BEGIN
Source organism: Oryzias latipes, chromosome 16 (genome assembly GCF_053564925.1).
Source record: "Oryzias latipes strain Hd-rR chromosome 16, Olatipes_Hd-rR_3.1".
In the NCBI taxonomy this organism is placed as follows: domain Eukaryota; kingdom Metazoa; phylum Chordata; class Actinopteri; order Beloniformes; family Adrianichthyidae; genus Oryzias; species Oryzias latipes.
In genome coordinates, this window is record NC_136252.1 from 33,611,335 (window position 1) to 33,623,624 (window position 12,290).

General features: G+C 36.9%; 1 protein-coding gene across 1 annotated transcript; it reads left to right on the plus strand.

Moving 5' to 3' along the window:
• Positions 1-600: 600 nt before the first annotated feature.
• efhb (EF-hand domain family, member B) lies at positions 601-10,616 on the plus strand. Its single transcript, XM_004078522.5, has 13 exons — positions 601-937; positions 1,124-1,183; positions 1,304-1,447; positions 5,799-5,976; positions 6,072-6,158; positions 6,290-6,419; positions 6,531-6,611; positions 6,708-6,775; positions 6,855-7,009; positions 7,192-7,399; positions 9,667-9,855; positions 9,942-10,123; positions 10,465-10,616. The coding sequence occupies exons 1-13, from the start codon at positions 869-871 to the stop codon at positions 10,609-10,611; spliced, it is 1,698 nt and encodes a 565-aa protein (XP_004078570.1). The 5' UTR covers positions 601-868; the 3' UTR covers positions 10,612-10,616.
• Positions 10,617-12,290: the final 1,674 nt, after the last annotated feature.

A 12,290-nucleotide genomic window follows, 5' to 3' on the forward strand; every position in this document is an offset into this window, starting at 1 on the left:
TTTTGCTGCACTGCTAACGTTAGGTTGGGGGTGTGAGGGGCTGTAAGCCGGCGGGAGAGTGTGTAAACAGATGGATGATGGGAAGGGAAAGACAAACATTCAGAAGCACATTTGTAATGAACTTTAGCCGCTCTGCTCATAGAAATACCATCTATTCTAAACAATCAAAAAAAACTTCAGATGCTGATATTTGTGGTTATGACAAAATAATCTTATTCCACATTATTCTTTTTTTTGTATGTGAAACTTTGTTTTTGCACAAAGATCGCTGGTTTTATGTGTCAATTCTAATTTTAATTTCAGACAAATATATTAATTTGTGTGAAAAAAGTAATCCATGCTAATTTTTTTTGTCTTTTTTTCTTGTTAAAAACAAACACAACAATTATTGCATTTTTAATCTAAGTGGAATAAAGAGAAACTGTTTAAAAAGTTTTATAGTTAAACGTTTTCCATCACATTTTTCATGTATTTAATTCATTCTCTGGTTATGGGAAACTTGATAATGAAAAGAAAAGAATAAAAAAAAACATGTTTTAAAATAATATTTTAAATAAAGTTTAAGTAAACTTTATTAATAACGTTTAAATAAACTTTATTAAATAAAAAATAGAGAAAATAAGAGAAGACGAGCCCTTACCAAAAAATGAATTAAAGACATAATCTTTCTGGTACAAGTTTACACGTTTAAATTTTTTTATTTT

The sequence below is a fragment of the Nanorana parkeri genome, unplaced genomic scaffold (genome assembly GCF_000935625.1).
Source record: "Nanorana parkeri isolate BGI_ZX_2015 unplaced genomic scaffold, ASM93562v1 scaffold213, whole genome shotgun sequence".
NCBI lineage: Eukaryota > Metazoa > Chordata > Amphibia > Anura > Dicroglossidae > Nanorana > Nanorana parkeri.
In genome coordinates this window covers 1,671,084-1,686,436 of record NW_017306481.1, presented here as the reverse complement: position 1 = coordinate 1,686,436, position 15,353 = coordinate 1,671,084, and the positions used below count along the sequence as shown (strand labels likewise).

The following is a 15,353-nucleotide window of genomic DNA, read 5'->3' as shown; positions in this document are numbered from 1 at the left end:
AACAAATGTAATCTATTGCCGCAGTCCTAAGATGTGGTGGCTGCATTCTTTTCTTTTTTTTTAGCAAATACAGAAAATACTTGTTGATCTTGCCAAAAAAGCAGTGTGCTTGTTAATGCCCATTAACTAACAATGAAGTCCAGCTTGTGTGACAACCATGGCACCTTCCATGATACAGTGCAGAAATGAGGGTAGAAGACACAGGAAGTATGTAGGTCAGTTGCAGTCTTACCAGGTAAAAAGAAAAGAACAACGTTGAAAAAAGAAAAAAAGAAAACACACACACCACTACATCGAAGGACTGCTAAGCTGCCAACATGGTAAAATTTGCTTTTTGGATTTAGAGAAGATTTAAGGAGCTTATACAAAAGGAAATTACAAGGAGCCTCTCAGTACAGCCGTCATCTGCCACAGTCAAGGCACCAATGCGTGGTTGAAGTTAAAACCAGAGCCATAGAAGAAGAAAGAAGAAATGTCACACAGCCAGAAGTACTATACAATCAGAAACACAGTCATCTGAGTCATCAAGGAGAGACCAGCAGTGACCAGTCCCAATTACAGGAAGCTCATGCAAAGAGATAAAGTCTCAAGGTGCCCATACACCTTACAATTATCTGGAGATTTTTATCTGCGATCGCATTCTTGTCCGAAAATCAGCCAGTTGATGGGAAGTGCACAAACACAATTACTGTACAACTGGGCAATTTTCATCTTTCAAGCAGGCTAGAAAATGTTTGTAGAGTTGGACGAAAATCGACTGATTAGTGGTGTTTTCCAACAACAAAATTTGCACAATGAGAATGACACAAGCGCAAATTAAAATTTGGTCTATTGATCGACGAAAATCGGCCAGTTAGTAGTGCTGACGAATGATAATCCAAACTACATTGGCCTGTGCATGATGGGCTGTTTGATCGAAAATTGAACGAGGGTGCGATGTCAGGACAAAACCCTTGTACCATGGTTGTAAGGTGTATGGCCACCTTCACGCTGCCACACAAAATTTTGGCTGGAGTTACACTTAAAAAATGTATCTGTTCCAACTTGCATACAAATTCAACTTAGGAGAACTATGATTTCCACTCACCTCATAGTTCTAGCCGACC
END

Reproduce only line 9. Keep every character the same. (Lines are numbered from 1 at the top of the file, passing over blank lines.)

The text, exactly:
• Positions 10,617-12,290: the final 1,674 nt, after the last annotated feature.